Article image

Antarctic ice sheet collapse could raise sea levels by five meters

The Antarctic ice sheet could raise the sea level by more than five meters over the course of this millennium, according to a new study led by Hokkaido University. The researchers looked at the ice sheet’s past behavior to determine how it will evolve in the coming centuries based on the current rate of global warming.

Without modifications, large and densely populated coastal areas could ultimately become uninhabitable as a result of sea level rise. This means that it is extremely important for scientists to understand the connection between melting polar ice and sea level rise. 

The researchers used computer models to estimate the impact of global warming on the ice sheets of Antarctica and Greenland. The study provided input for the recently published Sixth Assessment Report (AR6) of the Intergovernmental Panel on Climate Change (IPCC). 

According to the study authors, the Antarctic ice sheet is expected to contribute up to 30 centimeters of sea level rise by 2100. To look beyond this century, the team applied late 21st-century climate conditions to their models. 

Ultimately, the simulations revealed that by the year 3000, an unabated warming scenario would produce a sea-level equivalent (SLE) of 1.5 to 5.4 meters. The primary contributor was found to be the collapse of the West Antarctic ice sheet.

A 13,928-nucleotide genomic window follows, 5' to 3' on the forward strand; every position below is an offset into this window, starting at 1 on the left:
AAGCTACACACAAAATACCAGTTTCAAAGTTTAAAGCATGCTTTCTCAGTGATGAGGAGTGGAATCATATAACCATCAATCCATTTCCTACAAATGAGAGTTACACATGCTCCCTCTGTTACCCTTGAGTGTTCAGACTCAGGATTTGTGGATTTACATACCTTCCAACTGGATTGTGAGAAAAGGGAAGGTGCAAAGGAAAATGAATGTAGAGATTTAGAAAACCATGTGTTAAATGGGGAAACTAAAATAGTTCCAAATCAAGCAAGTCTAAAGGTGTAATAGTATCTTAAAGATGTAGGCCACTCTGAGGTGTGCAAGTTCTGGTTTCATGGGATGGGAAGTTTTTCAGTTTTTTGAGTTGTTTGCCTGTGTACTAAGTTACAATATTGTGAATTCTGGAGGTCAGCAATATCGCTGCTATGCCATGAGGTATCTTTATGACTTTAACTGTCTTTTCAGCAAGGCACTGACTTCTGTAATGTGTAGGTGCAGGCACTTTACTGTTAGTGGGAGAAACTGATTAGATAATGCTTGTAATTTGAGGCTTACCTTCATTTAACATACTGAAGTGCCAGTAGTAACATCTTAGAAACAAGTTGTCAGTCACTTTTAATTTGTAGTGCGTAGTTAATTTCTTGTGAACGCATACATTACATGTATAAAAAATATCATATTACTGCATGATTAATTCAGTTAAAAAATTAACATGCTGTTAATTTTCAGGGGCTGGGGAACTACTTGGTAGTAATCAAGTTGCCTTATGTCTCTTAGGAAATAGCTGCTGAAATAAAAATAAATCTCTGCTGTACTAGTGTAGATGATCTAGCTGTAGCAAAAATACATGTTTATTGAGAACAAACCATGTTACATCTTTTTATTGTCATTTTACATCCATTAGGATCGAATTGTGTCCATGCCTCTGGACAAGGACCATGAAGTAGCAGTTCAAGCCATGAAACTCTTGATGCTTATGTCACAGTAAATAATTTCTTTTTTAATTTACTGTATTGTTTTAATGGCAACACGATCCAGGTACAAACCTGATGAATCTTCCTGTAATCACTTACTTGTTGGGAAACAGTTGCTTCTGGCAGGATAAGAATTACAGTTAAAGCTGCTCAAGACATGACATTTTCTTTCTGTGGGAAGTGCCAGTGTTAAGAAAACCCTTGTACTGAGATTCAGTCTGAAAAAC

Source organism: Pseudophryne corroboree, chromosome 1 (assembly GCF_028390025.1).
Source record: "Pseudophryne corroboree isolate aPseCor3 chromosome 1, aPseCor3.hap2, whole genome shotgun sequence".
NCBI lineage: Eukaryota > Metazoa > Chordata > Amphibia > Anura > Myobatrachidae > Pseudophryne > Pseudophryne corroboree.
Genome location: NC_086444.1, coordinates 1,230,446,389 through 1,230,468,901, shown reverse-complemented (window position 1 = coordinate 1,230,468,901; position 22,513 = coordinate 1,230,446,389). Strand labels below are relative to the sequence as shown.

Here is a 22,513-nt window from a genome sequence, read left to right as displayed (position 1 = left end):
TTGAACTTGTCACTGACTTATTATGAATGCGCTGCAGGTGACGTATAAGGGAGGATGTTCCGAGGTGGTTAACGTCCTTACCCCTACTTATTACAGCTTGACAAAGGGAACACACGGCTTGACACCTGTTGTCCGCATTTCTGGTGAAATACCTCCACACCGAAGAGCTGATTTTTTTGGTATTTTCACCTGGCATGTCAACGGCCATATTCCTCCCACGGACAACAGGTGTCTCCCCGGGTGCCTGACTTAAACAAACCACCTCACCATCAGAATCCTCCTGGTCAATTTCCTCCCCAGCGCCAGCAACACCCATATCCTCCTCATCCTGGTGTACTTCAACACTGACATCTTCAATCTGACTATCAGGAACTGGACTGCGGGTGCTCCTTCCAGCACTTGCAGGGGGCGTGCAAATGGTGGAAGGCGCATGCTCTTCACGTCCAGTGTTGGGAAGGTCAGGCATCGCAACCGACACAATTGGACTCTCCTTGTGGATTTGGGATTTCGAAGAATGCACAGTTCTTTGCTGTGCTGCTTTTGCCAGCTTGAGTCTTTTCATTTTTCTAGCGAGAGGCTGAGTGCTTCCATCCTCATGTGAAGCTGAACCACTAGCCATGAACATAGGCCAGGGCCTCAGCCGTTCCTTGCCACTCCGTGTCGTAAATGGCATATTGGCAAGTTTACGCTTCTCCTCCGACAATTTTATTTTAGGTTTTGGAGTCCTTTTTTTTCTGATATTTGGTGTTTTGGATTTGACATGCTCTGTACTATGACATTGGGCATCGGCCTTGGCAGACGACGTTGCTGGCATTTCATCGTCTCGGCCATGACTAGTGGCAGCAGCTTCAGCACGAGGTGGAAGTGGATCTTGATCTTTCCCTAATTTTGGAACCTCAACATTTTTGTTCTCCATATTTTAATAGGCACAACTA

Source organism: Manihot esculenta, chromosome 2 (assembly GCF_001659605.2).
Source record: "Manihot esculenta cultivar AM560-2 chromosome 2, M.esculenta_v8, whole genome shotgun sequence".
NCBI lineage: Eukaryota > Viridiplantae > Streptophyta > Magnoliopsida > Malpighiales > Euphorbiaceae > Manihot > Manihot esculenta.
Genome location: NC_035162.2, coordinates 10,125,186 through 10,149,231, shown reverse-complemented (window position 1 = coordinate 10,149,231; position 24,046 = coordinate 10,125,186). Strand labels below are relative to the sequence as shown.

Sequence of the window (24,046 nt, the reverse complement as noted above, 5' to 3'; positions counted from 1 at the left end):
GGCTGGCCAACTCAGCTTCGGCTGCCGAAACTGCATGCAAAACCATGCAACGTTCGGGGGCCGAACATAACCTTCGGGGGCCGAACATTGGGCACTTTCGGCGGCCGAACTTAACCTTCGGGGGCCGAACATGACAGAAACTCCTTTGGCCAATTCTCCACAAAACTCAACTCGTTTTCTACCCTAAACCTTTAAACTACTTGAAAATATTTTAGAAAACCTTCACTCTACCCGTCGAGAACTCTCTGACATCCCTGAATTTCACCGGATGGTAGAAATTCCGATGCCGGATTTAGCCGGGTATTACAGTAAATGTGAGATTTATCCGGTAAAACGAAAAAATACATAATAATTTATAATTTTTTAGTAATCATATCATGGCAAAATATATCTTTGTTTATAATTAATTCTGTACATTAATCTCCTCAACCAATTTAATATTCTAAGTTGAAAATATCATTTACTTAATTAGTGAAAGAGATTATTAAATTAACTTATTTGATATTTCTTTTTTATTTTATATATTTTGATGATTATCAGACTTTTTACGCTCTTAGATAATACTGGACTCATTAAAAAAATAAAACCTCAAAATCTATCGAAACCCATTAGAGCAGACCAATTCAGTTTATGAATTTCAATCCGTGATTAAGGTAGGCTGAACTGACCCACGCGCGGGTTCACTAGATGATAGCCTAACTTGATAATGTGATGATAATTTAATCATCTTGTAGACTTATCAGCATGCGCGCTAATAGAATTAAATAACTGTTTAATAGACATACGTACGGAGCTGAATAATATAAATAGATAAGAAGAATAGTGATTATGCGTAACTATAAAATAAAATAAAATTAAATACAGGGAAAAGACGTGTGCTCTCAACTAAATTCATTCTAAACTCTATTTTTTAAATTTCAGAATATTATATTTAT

“This study demonstrates clearly that the impact of 21st-century climate change on the Antarctic ice sheet extends well beyond the 21st century itself, and the most severe consequences — multi-meter contribution to sea-level rise — will likely only be seen later,” said study lead author Dr. Christopher Chambers of Hokkaido University’s Institute of Low Temperature Science. 

“Future work will include basing simulations on more realistic future climate scenarios, as well as using other ice-sheet models to model the outcomes.”

The study is published in the Journal of Glaciology.

By Chrissy Sexton, Staff Writer

News coming your way
The biggest news about our planet delivered to you each day